A FBA, or a functional behavior assessment, is a process schools often utilize when a child's behavior begins to impede their learning or the learning of other students. Functional behavioral assessments are generally considered to be a continuous problem-solving process for addressing students' unwanted behavior. It may identify:
· purpose or function of behavior
· variables that influence behavior
· components of an effective behavioral intervention plan
It relies on a variety of techniques and strategies to identify the purposes of specific behavior and to help IEP teams select interventions to directly address the problem behavior. A functional behavioral assessment looks beyond the behavior itself. The focus when conducting a functional behavioral assessment is on identifying significant, pupil-specific social, affective, cognitive, and/or environmental factors associated with the occurrence (and non-occurrence) of specific behaviors. Common functions of behaviors exhibited by students are:
· Justice or revenge
· Power or control
· Self expression
· Escape or avoidance
By identifying the antecedents to specific behaviors through observing
the environment of a child, teachers can better create a plan to either
reward good behaviors or replace negative ones by creating a behavior
Intervention plan, or BIP. Behavioral intervention plans based on an understanding
of "why" a student misbehaves are extremely useful in addressing
a wide range of problem behaviors.
The 1997 Amendments to IDEA are explicit in what they require of an IEP team addressing behavioral problems of children with disabilities:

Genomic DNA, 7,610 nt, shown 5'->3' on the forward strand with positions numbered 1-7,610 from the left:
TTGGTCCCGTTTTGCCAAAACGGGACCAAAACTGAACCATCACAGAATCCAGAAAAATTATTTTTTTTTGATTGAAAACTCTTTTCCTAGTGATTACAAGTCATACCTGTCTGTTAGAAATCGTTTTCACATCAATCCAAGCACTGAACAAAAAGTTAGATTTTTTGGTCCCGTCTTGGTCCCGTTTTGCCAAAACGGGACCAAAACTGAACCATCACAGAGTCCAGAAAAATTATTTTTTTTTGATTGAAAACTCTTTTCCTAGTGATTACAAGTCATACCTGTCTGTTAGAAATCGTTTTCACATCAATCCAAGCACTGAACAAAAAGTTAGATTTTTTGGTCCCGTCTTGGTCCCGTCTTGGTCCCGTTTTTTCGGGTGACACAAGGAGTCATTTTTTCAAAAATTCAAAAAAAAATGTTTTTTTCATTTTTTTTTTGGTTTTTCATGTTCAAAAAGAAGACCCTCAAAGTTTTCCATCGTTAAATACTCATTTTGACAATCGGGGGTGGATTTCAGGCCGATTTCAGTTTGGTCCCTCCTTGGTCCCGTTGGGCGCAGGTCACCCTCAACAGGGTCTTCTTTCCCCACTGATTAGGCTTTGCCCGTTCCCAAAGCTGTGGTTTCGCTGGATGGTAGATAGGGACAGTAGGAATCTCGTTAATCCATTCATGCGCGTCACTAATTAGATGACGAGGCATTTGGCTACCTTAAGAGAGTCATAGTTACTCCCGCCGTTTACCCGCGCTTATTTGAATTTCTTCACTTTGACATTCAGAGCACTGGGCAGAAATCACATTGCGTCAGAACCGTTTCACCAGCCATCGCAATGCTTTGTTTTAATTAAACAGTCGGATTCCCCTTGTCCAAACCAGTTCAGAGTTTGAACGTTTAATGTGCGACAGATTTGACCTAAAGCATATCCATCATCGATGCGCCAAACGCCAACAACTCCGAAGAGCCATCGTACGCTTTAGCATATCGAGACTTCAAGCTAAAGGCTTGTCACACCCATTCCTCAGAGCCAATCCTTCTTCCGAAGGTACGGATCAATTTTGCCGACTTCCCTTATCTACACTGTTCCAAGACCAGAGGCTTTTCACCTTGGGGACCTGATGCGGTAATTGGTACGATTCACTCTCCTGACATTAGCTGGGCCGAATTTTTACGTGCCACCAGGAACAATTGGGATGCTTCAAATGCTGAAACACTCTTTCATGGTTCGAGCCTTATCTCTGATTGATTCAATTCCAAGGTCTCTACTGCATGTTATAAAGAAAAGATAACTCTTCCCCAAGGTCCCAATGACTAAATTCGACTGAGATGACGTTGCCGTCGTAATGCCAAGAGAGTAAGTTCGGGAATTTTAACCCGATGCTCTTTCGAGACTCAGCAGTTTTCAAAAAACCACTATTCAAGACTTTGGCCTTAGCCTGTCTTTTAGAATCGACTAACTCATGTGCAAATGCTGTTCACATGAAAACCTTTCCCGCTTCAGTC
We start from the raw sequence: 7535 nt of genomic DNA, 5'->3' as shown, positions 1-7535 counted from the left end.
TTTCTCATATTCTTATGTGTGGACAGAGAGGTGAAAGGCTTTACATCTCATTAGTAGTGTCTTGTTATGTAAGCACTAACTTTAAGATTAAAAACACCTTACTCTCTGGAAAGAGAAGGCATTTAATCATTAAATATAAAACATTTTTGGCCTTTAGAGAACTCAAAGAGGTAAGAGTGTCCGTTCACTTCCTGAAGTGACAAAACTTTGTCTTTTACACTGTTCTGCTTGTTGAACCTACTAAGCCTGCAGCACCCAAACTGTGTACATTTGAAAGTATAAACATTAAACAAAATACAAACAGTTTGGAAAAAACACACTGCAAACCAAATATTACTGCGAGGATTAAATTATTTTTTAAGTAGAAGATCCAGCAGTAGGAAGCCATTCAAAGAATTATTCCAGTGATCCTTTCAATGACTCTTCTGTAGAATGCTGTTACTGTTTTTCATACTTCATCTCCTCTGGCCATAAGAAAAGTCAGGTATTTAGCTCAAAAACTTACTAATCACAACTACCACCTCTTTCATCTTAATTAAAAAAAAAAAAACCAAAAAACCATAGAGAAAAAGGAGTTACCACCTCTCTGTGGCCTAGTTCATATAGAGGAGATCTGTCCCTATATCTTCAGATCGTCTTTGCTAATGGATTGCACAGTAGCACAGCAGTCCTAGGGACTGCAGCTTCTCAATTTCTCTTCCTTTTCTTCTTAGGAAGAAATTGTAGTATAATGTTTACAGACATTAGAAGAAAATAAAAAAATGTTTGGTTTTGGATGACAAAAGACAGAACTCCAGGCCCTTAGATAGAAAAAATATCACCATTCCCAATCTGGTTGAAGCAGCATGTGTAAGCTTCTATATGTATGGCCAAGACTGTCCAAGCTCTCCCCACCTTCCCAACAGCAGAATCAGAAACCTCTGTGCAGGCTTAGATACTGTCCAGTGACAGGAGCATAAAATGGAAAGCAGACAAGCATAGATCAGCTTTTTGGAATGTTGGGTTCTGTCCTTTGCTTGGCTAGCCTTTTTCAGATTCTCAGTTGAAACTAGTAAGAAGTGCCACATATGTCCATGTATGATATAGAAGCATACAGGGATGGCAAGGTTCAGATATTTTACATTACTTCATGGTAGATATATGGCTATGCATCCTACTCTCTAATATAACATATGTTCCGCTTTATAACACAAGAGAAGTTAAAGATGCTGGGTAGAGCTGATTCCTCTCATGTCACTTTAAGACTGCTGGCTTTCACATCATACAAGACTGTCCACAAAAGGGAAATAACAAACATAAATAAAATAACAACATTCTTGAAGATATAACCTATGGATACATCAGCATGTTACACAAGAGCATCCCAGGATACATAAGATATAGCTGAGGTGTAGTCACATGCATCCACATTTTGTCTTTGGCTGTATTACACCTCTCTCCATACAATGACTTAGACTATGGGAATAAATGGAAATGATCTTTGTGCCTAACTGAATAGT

"The team should explore the need for strategies and support systems to address any behavior that may impede the learning of the child with the disability or the learning of his or her peers (614(d)(3)(B)(i));
In response to disciplinary actions by school personnel, the IEP team should, within 10 days, meet to formulate a functional behavioral assessment plan to collect data for developing a behavior intervention plan, or if a behavior intervention plan already exists, the team must review and revise it (as necessary), to ensure that it addresses the behavior upon which disciplinary action is predicated (615(k)(i)(B)); and States shall address the needs of in-service and pre-service personnel (including professionals and paraprofessionals who provide special education, general education, related services, or early intervention services) as they relate to developing and implementing positive intervention strategies (653(c)(3)(D)(vi)."
If your child is struggling with behavior or emotional issues that are effecting his or her school work, we can help.